On Wednesday April 20th, Sony Computer Entertainment’s online network was compromised by an outside intrusion. As a result, Play Station Network’s 29 million plus users have been disconnected from online access, with warnings of personal account information accessible to the perpetrators responsible. By April 24th, Sony placed the whole network on lockdown and has since been under extensive maintenance to provide only the most substantial security and prevent any and all future hackers from ever trying another stunt as this.
To begin, I am not in any way interested in discussing why this happened, who’s really responsible, and start pointing fingers and placing blame. More so, I would like to look at the event for what it is and what it really means, for Sony, their users, and the gaming community in general.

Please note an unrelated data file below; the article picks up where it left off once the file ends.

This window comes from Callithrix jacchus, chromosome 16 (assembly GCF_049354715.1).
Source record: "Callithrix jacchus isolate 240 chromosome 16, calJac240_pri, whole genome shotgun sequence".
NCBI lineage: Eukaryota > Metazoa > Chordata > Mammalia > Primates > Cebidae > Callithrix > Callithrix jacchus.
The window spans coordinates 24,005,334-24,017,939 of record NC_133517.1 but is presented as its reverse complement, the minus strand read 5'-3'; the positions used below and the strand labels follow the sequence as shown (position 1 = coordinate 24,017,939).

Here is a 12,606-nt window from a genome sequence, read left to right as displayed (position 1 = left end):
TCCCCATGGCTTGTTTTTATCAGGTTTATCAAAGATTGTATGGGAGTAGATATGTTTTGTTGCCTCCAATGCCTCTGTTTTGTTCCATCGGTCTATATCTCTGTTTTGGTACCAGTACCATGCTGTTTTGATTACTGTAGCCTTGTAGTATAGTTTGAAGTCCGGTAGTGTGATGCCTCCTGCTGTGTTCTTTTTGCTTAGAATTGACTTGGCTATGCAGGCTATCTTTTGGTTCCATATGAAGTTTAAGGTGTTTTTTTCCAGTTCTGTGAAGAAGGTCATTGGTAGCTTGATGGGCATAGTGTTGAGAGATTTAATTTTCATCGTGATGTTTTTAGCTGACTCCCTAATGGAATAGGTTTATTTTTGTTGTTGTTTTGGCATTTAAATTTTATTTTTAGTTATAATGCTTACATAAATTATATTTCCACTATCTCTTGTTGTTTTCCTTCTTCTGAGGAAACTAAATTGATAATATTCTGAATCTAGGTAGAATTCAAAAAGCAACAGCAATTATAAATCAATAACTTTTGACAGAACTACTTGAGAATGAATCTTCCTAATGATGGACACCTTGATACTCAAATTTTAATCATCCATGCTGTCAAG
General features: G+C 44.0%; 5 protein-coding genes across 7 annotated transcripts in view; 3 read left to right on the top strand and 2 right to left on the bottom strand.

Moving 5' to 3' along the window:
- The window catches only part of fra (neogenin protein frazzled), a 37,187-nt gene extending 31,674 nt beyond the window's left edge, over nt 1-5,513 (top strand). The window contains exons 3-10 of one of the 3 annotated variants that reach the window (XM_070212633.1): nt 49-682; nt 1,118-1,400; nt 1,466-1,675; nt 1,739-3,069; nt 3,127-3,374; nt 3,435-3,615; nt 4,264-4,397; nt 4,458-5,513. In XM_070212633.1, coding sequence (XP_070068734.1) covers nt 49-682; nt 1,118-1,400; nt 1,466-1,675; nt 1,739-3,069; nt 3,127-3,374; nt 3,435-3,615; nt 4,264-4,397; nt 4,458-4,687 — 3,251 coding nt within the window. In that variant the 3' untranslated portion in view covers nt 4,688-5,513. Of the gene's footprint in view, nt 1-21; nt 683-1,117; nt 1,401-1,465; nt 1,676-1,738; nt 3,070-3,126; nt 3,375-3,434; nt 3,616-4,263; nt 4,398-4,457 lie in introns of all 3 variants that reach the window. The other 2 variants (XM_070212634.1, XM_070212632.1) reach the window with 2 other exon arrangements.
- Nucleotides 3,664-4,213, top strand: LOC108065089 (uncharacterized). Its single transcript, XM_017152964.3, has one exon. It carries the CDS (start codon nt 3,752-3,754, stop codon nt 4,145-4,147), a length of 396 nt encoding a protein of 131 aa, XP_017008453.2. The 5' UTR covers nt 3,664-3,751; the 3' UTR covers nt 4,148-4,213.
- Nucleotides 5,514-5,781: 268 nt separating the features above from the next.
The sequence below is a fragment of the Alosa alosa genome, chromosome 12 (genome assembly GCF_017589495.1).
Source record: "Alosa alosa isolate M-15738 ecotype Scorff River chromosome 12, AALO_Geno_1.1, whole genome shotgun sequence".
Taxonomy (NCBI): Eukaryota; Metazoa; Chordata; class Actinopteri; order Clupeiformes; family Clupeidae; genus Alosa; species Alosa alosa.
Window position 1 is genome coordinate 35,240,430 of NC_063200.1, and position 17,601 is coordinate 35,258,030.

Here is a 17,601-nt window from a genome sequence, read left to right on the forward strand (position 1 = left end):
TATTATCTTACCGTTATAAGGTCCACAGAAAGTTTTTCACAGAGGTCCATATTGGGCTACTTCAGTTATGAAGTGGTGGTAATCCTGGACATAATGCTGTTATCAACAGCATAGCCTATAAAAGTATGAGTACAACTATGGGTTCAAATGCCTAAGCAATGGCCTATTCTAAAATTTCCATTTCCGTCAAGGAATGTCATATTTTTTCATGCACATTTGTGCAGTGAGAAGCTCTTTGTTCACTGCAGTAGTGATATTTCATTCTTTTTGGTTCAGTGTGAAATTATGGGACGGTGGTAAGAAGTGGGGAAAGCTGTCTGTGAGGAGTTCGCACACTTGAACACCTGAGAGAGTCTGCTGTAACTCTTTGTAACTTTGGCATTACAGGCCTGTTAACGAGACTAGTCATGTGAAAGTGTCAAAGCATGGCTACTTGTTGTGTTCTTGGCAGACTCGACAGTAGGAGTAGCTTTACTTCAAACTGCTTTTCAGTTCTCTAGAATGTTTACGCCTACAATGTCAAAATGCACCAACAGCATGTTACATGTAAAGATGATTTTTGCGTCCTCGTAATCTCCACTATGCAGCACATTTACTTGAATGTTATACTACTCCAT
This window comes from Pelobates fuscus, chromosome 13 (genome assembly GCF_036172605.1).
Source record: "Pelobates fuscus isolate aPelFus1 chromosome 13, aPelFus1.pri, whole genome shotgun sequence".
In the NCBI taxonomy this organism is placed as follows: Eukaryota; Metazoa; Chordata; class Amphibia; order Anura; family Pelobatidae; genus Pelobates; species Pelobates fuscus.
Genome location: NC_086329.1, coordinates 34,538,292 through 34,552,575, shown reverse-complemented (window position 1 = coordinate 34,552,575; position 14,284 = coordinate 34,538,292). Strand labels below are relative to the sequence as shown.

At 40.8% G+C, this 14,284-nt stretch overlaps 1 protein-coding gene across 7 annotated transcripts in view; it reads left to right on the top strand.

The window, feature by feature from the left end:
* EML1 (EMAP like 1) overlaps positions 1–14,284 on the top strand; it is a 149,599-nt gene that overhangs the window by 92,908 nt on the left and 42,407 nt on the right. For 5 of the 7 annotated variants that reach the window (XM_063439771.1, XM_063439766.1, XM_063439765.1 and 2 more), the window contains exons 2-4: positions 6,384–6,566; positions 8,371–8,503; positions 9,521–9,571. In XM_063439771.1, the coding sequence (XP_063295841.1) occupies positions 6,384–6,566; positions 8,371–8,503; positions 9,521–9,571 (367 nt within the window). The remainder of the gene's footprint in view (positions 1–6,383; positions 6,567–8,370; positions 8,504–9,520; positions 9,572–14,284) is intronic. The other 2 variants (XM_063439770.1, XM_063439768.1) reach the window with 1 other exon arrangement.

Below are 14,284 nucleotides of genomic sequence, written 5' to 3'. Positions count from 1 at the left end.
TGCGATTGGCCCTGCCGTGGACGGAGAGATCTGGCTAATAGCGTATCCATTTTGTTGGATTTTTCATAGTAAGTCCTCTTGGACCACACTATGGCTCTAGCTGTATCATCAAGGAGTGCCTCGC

To start with, this must be especially devastating to Sony, seeing as just a few months prior they were faced with the earthquake and tsunami that swept through Japan. The last thing any company wants to deal with after such a natural disaster is a man-made, criminal attack on them and their customers, but that’s just the predicament Sony is in right now. With that being said, this event will most definitely show just how committed Sony is to protecting their users:“To date, there is no confirmed evidence any credit card or personal information has been misused, and we continue to monitor the situation closely. We are also moving ahead with plans to help protect our customers from identity theft around the world. A program for U.S. PlayStation Network and Qriocity customers that includes a $1 million identity theft insurance policy per user was launched earlier today and announcements for other regions will be coming soon.” —Sony Chairman Howard Stringer gives his regards. 5/5/11